•Increase protein and iron (b/c hemoglobin is made of protein)

    •Small, frequent meals

    •Increase iron-rich foods (red meat, kidney beans, green leafy vegetables etc)
  36. Megaloblastic Anemias
    Cobalamin Deficiency

    Folic Acid Deficiency
  37. Cobalamin Deficiency is
    Vit B12 deficiency

    Lack of Intrinsic Factor (IF)
  38. Clinical Manifestations of Cobalamin Deficiency
    sore tongue, N/V, weakness, paresthesia of feet and hands, ataxia, confusion, pallor
  39. Diagnostic studies for Cobalamin Deficiency
    • macrocytic RBC’s,
    • decreased cobalamin,
    • Schilling test for IF absorption
  40. Nuero Signs are classic in what Anemia

    Confusion and Ataxia
  41. Ataxia
    Lack of muscle coordination
  42. Why is the intrinsic factor important
    it allows the absorption of Vit. B12

    if you are lacking IF than you are not able to absorb B12 causing Cobalamin anemia
  43. What does Shillings test test for
    used to determine whether the body absorbs vitamin B12 normally
  44. Collabrative care for a pt with Cobalamin Anemia
    •supplemental Vit. B12 IM for pernicious anemia,

    •Increase dietary B12 (not for pernicious anemia)

    •CaloMist – B12 nasal spray – maintain vitamin levels
  45. Pernicious Anemia is the Lack of
    Intrinsic Factor which causes Vit. B12 Not to be aborbed

    supplemental Vit. B12 has to be given IM
  46. Cobalamin Anemia is the lack of
    B12 but the Intrinsic Factor is still working properly

    Supplemental Vit B12 can be given by Diet
  47. Folic Acid Deficiency Anemia causes
    poor nutrition, malabsorption, drugs, alcohol abuse,
  48. What is Folic Acid needed for
    needed for DNA synthesis leading to RBC formation
  49. Folic Acid Deficiency Anemia Clincal Manifestations
    sore tongue, N/V, weakness, paresthesia of feet and hands, pallor

    No changes in Neuro signs
  50. Folic Acid Deficiency Anemia Treatment
    Folic acid replacement (1mg), diet high in folic acid
  51. Aplastic Anemia
    deficiency of RBC

    •Congenital due to chromosomal alterations

    •Acquired due to exposure to chemicals, radiation, medications, bacteria, viruses
  52. Pancytopenia
    deficiency of RBC, WBC and platelets
  53. What would the nurse expect to assess in the patient with Aplastic Anemia
    Signs of infection- increased WBC, fever, depressed

    First clue may be a sore throat
  54. Diagnostic studies for pts with Aplastic Anemia
    RBC, WBC and platelet counts, TIBC, bone marrow study
  55. Nursing and Collaborative Management for a pt with Aplastic Anemia
    •Bone marrow transplant

    •Immunosuppression with cyclosporin, etc.

    •Prevent complications from infection and hemorrhage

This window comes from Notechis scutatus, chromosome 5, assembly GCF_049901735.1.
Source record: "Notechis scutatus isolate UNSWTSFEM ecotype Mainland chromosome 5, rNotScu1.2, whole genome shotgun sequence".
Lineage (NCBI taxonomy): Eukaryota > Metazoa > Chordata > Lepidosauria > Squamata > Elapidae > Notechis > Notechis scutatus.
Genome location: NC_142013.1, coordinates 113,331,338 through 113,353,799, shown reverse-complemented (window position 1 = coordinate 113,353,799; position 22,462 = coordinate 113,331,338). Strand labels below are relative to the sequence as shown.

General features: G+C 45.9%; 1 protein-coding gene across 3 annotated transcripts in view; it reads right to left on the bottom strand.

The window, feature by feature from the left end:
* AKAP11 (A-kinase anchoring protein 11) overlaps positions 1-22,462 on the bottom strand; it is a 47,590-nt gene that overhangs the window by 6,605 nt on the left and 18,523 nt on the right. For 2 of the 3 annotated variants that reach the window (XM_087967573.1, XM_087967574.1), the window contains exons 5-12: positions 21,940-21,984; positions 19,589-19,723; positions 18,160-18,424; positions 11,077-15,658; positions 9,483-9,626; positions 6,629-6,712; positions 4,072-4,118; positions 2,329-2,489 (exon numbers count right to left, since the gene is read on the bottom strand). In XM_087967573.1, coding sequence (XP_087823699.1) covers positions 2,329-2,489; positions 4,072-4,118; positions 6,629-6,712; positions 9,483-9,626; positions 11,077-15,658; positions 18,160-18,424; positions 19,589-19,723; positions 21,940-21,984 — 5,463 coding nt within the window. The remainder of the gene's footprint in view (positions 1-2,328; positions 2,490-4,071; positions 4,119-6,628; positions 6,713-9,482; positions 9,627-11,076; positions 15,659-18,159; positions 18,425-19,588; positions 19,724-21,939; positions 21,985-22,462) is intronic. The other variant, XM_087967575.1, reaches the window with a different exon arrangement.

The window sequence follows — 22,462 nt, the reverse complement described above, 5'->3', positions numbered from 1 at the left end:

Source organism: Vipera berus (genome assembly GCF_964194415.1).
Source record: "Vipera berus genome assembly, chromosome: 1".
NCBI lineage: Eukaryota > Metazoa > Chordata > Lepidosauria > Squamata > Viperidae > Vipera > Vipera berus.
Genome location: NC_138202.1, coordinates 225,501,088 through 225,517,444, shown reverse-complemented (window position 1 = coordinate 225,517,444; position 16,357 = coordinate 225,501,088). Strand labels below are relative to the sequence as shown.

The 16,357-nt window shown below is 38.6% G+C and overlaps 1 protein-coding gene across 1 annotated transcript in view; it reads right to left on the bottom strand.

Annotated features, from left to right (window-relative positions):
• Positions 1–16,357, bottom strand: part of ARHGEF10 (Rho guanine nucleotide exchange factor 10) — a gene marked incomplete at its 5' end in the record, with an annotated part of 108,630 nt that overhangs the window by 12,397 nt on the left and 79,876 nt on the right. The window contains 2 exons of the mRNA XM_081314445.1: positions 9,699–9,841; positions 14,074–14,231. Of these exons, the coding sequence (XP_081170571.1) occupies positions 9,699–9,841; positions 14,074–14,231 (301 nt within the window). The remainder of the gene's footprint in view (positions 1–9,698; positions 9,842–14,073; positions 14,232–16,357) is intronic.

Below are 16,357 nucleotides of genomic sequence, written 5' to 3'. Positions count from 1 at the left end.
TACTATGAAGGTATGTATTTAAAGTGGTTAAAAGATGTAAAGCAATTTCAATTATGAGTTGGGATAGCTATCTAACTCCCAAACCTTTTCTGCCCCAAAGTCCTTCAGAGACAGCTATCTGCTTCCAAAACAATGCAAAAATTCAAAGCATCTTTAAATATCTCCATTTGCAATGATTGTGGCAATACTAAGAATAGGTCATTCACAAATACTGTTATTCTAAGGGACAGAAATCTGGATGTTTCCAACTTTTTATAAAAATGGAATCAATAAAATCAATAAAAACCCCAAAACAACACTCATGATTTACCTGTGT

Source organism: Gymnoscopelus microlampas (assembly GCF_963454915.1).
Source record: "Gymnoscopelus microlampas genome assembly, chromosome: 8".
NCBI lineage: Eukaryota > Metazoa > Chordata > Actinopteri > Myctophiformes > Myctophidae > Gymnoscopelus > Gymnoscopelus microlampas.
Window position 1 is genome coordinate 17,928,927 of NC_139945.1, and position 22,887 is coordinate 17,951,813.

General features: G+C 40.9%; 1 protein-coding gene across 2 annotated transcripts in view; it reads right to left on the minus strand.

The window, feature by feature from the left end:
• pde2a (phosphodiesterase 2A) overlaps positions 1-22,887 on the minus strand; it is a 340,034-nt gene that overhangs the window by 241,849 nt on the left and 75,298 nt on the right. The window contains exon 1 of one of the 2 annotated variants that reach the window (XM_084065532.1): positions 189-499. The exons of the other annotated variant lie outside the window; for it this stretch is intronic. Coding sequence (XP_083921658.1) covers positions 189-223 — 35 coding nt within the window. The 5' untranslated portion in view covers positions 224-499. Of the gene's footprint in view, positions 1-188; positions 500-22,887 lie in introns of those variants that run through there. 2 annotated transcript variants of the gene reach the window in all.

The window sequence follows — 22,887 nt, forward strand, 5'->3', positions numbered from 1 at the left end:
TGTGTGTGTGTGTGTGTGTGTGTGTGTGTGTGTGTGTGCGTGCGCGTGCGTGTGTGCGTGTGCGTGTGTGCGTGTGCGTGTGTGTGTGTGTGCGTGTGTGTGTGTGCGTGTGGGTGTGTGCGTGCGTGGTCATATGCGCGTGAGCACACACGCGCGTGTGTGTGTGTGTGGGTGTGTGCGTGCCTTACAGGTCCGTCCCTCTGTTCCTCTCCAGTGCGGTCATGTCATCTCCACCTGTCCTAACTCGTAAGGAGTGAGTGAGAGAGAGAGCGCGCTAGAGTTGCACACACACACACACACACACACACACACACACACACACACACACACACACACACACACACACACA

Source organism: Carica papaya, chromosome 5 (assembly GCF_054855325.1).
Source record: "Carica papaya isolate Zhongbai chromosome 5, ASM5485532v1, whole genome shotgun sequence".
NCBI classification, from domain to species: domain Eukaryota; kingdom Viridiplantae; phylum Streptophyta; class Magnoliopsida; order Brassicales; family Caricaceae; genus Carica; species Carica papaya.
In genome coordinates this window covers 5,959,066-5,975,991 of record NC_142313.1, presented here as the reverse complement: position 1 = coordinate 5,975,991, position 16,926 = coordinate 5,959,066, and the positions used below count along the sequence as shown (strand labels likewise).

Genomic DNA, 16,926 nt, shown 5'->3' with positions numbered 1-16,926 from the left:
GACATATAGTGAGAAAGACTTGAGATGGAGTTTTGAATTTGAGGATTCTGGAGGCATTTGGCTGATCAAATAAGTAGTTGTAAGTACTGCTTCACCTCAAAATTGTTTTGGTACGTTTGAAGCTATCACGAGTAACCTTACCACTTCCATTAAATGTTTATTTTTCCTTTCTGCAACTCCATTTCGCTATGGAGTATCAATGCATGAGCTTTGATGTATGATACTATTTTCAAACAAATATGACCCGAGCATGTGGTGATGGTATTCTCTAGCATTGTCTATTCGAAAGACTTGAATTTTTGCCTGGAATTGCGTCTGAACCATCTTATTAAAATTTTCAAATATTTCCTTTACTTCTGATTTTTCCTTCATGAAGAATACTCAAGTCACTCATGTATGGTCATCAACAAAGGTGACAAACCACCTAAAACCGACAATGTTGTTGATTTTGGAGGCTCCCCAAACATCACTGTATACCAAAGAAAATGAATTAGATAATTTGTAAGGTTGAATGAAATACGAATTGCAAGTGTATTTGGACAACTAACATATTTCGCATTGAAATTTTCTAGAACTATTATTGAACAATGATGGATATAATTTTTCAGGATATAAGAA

56. Because Immunosuppresion is a treatment for Aplastic Anemia how can we prevent further infections
    Wear Gloves and Wash Hands
  57. What assessment do you want to narrow in on for Aplastic Anemia
    NEURO assessment

    Can be a sign of hypoxia

    For bleeding or infection

    Bleeding may occur first in the brain- confusion, change in mental status, stroke like symptoms, septic
  58. What is a Caution for visitors visiting Aplastic Anemia
    Screen visitors

    Anyone with a cold or infection should not be in there

    Children may not be sick but may be carrying an infection- so some kids may not be aloud in

    Avoid invasive Procedures
  59. What kind of room do you want for a pt with Aplastic Anemia
    Private room and possible isolation

    private room if their WBC is really low
  60. Acute Anemia caused by blood loss
    sudden blood loss due to trauma or surgery
  61. Chronic Anemia caused by blood loss
    • gradual blood loss where body adapts but there is insufficient RBC’s – GI bleeding, excessive
    • menstruation
  62. Collaborative care for Acute Anemia blood loss
    •replacing volume, prevent shock, blood transfusions, iron supplements etc
  63. What are the steps to stop Acute Anemia blood loss
    • replace blood volume,
    • ID source of hemorrhage and stop bleeding,
    • administer dextran,
    • Hetastarch, a
    • lbumin,
    • lactated
    • Ringer’s,
    • supplemental iron.
  64. Nurse Management for Acute blood loss
    •Post OP – monitor incision sites, drainage tubes, and dressings for blood loss.

    •Administer O2 therapy – monitor O2 saturation

    •Administer fluids, electrolytes, blood transfusions

    •Administer meds to increase production of RBC’s
  65. Nurse Management for Chronic Blood loss
    •ID source of bleeding and stop bleeding

    •Nursing management is same as for iron-deficiency anemia
  66. Polycythemia
    •Increased production of RBC’s causing impaired circulation due to increased blood viscosity